US Airways Group Inc. said Thursday it has ended talks with United Airlines about a combination, preferring to remain a standalone carrier for now and wait to see if United and Continental Airlines reach a deal of their own.
United did not directly address US Airways' comments in a statement e-mailed to The Associated Press, saying only that it continues to believe the industry would benefit from consolidation.
US Airways' announcement came after word that United and Continental had exchanged financial information as a prelude to a possible combination between those two carriers.
Industry experts have suggested that a United-Continental combination makes more sense in part because of the two carriers already cooperate with each other.
If United and Continental were to complete a deal, it would create the world's largest carrier, leapfrogging over Delta Air Lines.
People briefed on those talks have said bankers for United and Continental are discussing how to value the companies in a stock-for-stock swap. That job might be easier because the airlines considered combining in 2008, until Continental broke off talks.
But the industry landscape has changed dramatically since then.
Fuel prices are on the rise again, and while demand for air travel has improved from the recession lows, major carriers are still struggling to turn profits. Several major carriers, including Continental, reported first-quarter losses this week.
Continental CEO Jeff Smisek declined to comment on the US Airways decision and gave only the barest description of his company's actions on consolidation.
"As you would expect of a responsible management team, we are examining Continental's options and will take whatever action we believe to be in the best interests of our co-workers, stockholders, customers and the communities we serve," he said.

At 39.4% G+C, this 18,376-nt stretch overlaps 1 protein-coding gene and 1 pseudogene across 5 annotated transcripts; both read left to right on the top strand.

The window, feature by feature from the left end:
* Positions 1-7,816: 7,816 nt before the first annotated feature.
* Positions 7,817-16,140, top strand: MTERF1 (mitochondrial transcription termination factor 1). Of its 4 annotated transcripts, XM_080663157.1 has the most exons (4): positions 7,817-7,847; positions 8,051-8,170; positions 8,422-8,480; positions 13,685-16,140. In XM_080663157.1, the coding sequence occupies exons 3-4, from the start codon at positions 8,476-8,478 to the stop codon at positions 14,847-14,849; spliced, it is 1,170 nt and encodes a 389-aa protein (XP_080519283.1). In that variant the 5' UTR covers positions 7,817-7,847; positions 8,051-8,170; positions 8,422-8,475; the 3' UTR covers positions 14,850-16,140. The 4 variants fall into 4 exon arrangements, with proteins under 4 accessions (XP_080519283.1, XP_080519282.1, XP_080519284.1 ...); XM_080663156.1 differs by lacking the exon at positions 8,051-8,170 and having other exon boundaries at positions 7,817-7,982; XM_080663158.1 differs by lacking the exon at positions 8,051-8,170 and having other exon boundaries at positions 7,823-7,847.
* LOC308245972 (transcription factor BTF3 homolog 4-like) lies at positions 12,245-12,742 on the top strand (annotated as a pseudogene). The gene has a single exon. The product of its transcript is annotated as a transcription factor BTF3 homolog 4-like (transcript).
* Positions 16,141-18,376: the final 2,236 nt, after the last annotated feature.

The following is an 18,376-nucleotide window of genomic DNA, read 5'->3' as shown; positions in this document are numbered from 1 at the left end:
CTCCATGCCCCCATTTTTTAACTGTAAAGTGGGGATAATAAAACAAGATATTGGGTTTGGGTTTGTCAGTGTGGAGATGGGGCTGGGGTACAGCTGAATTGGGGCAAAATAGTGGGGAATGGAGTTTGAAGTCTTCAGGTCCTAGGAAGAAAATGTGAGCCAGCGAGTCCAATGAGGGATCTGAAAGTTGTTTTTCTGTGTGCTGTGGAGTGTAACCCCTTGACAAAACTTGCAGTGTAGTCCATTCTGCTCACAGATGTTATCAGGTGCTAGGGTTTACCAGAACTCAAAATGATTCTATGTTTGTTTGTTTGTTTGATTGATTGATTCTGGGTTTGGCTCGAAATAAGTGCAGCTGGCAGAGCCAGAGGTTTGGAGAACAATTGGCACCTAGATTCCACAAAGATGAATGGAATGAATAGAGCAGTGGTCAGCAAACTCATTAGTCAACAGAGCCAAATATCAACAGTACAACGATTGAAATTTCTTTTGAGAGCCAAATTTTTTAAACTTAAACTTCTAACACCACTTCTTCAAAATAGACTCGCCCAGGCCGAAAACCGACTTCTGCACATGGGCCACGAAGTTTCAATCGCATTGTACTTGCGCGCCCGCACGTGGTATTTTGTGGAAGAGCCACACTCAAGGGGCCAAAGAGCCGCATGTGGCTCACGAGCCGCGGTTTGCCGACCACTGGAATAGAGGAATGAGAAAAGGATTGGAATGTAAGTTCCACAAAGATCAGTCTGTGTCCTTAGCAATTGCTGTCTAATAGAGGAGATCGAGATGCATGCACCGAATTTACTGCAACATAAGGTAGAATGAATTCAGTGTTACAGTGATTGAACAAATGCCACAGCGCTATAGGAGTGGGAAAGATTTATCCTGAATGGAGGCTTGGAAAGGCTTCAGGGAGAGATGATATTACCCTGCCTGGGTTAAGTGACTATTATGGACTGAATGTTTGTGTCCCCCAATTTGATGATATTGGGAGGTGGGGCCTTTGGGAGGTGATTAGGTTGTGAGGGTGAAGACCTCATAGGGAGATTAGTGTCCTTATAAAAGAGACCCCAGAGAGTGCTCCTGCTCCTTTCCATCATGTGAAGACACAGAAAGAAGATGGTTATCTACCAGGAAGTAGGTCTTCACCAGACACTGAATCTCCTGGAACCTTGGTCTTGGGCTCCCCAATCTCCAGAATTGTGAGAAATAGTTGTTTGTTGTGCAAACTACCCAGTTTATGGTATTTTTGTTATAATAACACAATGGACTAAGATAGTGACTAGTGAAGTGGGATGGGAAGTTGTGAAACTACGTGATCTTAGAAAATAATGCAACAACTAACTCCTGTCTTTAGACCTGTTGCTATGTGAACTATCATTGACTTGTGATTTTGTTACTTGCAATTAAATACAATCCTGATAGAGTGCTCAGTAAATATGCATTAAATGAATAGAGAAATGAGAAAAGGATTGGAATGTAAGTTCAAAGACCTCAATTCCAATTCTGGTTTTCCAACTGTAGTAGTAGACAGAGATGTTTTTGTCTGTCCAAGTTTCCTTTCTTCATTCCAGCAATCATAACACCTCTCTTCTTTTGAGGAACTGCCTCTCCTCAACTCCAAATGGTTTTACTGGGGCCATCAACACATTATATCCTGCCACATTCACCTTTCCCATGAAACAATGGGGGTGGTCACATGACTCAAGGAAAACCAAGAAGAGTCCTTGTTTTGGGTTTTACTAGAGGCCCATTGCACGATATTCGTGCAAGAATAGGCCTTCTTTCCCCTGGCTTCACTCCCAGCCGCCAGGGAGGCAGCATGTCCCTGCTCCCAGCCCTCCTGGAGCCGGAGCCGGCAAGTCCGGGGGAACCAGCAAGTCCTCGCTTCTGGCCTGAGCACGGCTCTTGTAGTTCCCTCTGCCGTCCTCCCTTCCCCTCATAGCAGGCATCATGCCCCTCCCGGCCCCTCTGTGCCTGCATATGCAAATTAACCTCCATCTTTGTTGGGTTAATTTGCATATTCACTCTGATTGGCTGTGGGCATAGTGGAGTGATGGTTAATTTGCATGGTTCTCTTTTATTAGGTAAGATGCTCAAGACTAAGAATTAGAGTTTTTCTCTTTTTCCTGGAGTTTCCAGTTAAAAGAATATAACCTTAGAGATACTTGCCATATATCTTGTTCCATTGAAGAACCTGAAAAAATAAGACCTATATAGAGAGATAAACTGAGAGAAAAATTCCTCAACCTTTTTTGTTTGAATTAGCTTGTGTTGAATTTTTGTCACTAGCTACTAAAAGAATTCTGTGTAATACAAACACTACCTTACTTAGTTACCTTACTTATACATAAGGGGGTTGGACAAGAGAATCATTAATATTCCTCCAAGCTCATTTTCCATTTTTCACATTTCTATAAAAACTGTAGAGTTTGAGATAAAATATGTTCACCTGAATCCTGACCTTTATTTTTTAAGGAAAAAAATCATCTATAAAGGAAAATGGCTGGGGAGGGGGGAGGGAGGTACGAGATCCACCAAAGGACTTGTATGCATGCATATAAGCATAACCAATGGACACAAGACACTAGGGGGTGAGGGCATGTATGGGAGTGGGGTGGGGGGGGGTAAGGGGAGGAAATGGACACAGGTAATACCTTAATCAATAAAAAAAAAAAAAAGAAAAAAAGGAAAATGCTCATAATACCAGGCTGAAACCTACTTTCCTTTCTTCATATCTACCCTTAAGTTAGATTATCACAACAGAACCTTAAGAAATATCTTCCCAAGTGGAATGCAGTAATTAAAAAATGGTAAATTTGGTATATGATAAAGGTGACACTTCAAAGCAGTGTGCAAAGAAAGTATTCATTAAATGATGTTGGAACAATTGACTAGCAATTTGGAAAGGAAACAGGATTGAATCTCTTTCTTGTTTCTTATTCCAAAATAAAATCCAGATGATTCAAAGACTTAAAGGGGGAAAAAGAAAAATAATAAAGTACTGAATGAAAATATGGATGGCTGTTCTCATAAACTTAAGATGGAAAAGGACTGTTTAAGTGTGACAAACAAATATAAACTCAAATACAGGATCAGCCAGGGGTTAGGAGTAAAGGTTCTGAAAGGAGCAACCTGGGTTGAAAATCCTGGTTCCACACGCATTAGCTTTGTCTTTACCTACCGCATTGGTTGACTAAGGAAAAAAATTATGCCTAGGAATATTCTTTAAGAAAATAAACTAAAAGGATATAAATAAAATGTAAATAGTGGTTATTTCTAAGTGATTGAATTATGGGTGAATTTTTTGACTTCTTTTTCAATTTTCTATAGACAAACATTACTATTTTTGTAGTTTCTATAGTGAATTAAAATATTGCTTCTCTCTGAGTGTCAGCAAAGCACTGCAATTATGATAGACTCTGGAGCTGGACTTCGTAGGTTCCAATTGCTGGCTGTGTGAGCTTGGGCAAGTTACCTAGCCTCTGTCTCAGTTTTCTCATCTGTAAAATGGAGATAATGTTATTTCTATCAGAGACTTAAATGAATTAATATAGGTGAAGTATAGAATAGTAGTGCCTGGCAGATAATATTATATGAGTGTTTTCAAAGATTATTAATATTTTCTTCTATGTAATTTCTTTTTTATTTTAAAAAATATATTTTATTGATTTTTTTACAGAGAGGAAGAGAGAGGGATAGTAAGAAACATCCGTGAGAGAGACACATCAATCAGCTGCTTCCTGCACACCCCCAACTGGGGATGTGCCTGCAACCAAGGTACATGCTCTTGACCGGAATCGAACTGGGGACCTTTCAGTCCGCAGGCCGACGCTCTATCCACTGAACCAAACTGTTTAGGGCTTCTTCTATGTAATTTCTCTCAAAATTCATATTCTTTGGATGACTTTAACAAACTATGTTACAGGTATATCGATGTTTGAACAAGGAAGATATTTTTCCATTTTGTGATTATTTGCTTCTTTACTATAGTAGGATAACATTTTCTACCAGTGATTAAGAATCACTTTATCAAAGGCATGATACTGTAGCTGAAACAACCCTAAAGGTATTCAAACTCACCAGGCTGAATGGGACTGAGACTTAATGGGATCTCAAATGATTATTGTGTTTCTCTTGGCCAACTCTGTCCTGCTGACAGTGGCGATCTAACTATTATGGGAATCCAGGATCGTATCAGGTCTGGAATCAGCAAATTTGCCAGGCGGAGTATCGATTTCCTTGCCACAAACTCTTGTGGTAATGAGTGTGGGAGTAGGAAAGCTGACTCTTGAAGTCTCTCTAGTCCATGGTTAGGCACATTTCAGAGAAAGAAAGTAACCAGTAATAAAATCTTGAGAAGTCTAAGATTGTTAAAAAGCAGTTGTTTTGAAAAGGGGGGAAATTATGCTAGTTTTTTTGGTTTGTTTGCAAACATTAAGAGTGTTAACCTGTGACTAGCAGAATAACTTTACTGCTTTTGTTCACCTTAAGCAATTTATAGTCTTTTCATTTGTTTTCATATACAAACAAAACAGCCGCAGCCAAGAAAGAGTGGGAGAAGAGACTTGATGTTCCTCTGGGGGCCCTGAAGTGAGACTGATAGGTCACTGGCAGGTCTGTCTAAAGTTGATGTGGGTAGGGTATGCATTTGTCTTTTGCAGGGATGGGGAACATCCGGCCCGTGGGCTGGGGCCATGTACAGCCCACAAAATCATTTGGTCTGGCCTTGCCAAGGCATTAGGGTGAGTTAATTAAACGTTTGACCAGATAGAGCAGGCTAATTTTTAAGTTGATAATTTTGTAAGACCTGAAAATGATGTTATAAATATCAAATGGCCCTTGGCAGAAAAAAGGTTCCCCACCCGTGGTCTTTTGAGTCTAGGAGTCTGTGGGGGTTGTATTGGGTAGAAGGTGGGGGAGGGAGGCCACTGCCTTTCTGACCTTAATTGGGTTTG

In a memo to employees issued at the same time as Thursday's announcement, US Airways CEO Doug Parker said that the carrier continues to believe in the merits of consolidation, but for the foreseeable future it intends to remain a standalone carrier.
"As I have said many times, it is not necessary for us to be direct participants in a merger because the entire industry benefits when consolidation occurs," Parker said.
US Airways told United of its decision to end talks late Wednesday night, said a person who was briefed on the discussions. The person was not authorized to speak publicly, and spoke on condition of anonymity.
"US Airways was ready to sign a deal with United when they found out United was more interested in signing a deal with Continental," the person said.
US Airways is no stranger to the merger game. It previously combined with America West and, while Delta was restructuring in bankruptcy, it made a hostile bid to acquire Delta. That bid ultimately failed, and Delta later acquired Northwest Airlines.
One holdup to a United-Continental deal could be a provision in the Continental pilots' union contract that bars their company from sharing revenue in a joint venture with another U.S. carrier.
The clause is the subject of current negotiations on a new contract. The leader of the pilots' union at United, meanwhile, has signaled more support for a tie-up with Continental than with US Airways.
Among U.S. carriers ranked by passenger traffic, United is third, Continental fourth and US Airways sixth, just behind Southwest Airlines.
Continental, which is based in Houston, rejected a combination with Chicago-based United in 2008 and instead joined United's Star Alliance in which they sell seats on each other's flights and will work closely together on international service.
If they combine, United and Continental would vault over Delta, based in Atlanta, to become the world's largest airline by traffic. A combined United and US Airways, which is based in Tempe, Ariz., would have been smaller than Delta, which gained the No. 1 spot by buying Northwest in 2008.
US Airways shares fell 31 cents, or 4.6 percent, to $6.45 in midday trading. Shares of UAL, United's parent, lost 22 cents at $21.21.
© Copyright 2016 The Associated Press. All rights reserved. This material may not be published, broadcast, rewritten or redistributed.